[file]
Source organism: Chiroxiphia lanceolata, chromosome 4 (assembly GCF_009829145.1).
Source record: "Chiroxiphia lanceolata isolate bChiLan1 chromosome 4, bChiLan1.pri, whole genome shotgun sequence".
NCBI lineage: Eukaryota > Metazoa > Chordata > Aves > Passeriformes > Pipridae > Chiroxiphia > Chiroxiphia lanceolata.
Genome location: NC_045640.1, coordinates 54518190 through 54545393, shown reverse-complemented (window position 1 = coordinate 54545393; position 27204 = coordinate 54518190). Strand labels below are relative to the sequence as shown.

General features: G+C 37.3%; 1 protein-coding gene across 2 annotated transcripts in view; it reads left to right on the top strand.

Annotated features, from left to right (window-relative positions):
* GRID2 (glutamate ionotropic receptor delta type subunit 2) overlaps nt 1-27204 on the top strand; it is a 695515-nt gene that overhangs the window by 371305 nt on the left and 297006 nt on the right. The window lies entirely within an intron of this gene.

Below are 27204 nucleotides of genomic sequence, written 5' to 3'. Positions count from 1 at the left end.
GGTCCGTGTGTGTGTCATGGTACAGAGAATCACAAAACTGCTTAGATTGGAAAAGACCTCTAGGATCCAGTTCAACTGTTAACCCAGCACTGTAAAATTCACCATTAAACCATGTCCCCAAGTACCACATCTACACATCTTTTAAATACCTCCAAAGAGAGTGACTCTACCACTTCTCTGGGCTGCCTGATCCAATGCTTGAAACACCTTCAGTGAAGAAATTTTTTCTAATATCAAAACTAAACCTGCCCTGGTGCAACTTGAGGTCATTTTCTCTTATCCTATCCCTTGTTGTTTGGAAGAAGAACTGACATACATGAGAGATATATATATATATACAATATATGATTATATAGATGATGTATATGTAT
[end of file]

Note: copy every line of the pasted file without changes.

Source organism: Chiroxiphia lanceolata, chromosome 4 (assembly GCF_009829145.1).
Source record: "Chiroxiphia lanceolata isolate bChiLan1 chromosome 4, bChiLan1.pri, whole genome shotgun sequence".
NCBI lineage: Eukaryota > Metazoa > Chordata > Aves > Passeriformes > Pipridae > Chiroxiphia > Chiroxiphia lanceolata.
Genome location: NC_045640.1, coordinates 54518190 through 54545393, shown reverse-complemented (window position 1 = coordinate 54545393; position 27204 = coordinate 54518190). Strand labels below are relative to the sequence as shown.

General features: G+C 37.3%; 1 protein-coding gene across 2 annotated transcripts in view; it reads left to right on the top strand.

Annotated features, from left to right (window-relative positions):
* GRID2 (glutamate ionotropic receptor delta type subunit 2) overlaps nt 1-27204 on the top strand; it is a 695515-nt gene that overhangs the window by 371305 nt on the left and 297006 nt on the right. The window lies entirely within an intron of this gene.

Below are 27204 nucleotides of genomic sequence, written 5' to 3'. Positions count from 1 at the left end.
GGTCCGTGTGTGTGTCATGGTACAGAGAATCACAAAACTGCTTAGATTGGAAAAGACCTCTAGGATCCAGTTCAACTGTTAACCCAGCACTGTAAAATTCACCATTAAACCATGTCCCCAAGTACCACATCTACACATCTTTTAAATACCTCCAAAGAGAGTGACTCTACCACTTCTCTGGGCTGCCTGATCCAATGCTTGAAACACCTTCAGTGAAGAAATTTTTTCTAATATCAAAACTAAACCTGCCCTGGTGCAACTTGAGGTCATTTTCTCTTATCCTATCCCTTGTTGTTTGGAAGAAGAACTGACATACATGAGAGATATATATATATATACAATATATGATTATATAGATGATGTATATGTAT